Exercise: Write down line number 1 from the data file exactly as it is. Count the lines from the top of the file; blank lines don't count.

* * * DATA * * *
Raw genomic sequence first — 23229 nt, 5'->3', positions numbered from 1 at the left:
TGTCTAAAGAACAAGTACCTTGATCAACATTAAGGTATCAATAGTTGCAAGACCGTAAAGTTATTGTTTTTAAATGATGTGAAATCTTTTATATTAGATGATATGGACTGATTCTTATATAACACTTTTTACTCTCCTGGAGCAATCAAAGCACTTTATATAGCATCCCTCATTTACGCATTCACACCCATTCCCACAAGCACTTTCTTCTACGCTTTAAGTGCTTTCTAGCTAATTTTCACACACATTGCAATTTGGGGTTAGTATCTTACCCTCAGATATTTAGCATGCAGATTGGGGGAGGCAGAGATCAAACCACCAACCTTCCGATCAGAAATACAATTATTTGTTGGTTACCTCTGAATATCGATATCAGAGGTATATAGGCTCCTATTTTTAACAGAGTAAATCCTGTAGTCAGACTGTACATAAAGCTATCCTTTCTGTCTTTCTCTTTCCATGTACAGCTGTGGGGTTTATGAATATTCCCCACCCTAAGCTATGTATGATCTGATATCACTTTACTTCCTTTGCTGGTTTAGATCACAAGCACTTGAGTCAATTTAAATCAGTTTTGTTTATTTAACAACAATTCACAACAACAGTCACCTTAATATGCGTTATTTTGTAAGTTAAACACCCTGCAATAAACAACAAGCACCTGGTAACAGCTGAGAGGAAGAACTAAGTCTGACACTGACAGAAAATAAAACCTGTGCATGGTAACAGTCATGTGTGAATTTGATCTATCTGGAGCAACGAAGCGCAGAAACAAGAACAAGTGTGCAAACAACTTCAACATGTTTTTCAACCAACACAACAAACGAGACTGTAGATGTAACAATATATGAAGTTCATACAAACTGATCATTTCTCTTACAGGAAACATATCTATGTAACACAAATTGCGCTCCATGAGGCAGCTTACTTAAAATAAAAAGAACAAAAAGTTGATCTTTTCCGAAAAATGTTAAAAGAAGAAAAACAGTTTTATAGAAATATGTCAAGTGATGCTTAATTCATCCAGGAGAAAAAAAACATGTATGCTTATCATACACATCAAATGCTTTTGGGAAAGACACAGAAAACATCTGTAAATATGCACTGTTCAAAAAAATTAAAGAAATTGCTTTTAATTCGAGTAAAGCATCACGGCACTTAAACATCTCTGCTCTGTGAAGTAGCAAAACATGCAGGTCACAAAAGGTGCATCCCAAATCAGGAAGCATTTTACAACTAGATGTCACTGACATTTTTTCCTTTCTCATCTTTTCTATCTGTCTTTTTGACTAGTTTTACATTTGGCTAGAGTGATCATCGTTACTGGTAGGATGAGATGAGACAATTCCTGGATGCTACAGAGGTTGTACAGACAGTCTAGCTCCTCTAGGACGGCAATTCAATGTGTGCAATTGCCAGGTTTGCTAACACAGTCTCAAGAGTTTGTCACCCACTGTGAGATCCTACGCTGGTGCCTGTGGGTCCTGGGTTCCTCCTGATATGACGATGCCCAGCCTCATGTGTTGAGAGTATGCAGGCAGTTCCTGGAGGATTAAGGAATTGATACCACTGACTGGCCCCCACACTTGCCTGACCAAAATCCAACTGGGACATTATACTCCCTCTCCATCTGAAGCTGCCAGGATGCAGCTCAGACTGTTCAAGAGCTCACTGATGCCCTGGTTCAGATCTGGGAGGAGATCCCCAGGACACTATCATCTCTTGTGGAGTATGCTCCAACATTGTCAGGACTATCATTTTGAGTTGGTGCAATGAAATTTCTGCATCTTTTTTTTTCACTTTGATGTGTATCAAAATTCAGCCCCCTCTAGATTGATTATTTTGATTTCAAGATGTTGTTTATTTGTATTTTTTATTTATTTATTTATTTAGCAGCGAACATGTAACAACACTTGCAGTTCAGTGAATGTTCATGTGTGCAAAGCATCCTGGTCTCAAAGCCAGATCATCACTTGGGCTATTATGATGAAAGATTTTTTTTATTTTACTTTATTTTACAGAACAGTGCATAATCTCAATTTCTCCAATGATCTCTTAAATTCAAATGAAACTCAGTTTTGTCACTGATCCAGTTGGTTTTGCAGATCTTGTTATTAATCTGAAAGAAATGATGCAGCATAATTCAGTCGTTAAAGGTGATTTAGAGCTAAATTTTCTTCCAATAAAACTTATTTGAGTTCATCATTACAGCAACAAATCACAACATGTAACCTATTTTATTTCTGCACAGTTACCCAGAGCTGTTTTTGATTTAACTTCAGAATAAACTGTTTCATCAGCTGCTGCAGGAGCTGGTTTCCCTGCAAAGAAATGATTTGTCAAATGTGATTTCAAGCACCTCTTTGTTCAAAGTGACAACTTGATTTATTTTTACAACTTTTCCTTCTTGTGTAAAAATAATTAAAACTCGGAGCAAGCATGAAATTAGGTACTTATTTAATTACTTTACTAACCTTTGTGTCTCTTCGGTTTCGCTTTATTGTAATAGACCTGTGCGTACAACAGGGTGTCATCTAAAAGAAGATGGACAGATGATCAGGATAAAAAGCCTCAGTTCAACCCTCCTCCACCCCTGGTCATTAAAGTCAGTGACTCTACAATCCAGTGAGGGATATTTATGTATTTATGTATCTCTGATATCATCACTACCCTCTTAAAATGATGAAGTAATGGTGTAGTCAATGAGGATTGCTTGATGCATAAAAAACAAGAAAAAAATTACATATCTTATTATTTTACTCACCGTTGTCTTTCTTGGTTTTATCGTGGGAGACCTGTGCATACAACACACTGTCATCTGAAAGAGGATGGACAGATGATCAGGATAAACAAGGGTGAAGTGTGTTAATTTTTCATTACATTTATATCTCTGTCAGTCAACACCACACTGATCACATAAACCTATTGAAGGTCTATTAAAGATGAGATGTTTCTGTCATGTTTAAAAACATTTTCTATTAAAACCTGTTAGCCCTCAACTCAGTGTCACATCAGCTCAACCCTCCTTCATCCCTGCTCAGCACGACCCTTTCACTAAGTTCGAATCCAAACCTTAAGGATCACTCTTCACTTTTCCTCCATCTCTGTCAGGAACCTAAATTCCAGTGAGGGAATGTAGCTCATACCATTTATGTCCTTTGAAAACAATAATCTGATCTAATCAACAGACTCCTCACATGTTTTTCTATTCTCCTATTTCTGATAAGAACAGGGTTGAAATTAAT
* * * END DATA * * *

Raw genomic sequence first — 23229 nt, 5'->3', positions numbered from 1 at the left: